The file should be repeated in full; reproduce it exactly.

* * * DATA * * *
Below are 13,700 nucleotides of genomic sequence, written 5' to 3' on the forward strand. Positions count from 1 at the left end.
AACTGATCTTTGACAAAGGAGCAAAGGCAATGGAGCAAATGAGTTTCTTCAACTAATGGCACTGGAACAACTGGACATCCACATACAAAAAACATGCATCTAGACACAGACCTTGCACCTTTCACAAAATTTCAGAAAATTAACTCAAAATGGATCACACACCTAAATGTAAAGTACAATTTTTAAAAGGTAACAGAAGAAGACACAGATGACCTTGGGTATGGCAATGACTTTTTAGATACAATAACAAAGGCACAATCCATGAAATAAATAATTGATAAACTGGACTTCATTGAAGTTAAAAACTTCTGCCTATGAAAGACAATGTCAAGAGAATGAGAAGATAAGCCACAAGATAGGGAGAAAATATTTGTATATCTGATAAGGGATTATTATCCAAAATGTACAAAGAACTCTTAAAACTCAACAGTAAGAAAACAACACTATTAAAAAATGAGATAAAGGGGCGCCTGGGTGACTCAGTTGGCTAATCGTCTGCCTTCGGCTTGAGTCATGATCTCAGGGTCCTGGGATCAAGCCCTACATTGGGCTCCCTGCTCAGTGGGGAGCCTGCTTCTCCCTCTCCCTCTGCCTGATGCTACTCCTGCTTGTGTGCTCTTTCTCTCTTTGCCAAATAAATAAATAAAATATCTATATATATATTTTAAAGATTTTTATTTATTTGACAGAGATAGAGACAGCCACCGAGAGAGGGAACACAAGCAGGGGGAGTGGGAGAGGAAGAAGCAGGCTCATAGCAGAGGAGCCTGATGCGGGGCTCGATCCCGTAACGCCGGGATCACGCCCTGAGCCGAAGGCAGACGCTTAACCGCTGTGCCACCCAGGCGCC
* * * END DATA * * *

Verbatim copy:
Below are 13,700 nucleotides of genomic sequence, written 5' to 3' on the forward strand. Positions count from 1 at the left end.
AACTGATCTTTGACAAAGGAGCAAAGGCAATGGAGCAAATGAGTTTCTTCAACTAATGGCACTGGAACAACTGGACATCCACATACAAAAAACATGCATCTAGACACAGACCTTGCACCTTTCACAAAATTTCAGAAAATTAACTCAAAATGGATCACACACCTAAATGTAAAGTACAATTTTTAAAAGGTAACAGAAGAAGACACAGATGACCTTGGGTATGGCAATGACTTTTTAGATACAATAACAAAGGCACAATCCATGAAATAAATAATTGATAAACTGGACTTCATTGAAGTTAAAAACTTCTGCCTATGAAAGACAATGTCAAGAGAATGAGAAGATAAGCCACAAGATAGGGAGAAAATATTTGTATATCTGATAAGGGATTATTATCCAAAATGTACAAAGAACTCTTAAAACTCAACAGTAAGAAAACAACACTATTAAAAAATGAGATAAAGGGGCGCCTGGGTGACTCAGTTGGCTAATCGTCTGCCTTCGGCTTGAGTCATGATCTCAGGGTCCTGGGATCAAGCCCTACATTGGGCTCCCTGCTCAGTGGGGAGCCTGCTTCTCCCTCTCCCTCTGCCTGATGCTACTCCTGCTTGTGTGCTCTTTCTCTCTTTGCCAAATAAATAAATAAAATATCTATATATATATTTTAAAGATTTTTATTTATTTGACAGAGATAGAGACAGCCACCGAGAGAGGGAACACAAGCAGGGGGAGTGGGAGAGGAAGAAGCAGGCTCATAGCAGAGGAGCCTGATGCGGGGCTCGATCCCGTAACGCCGGGATCACGCCCTGAGCCGAAGGCAGACGCTTAACCGCTGTGCCACCCAGGCGCC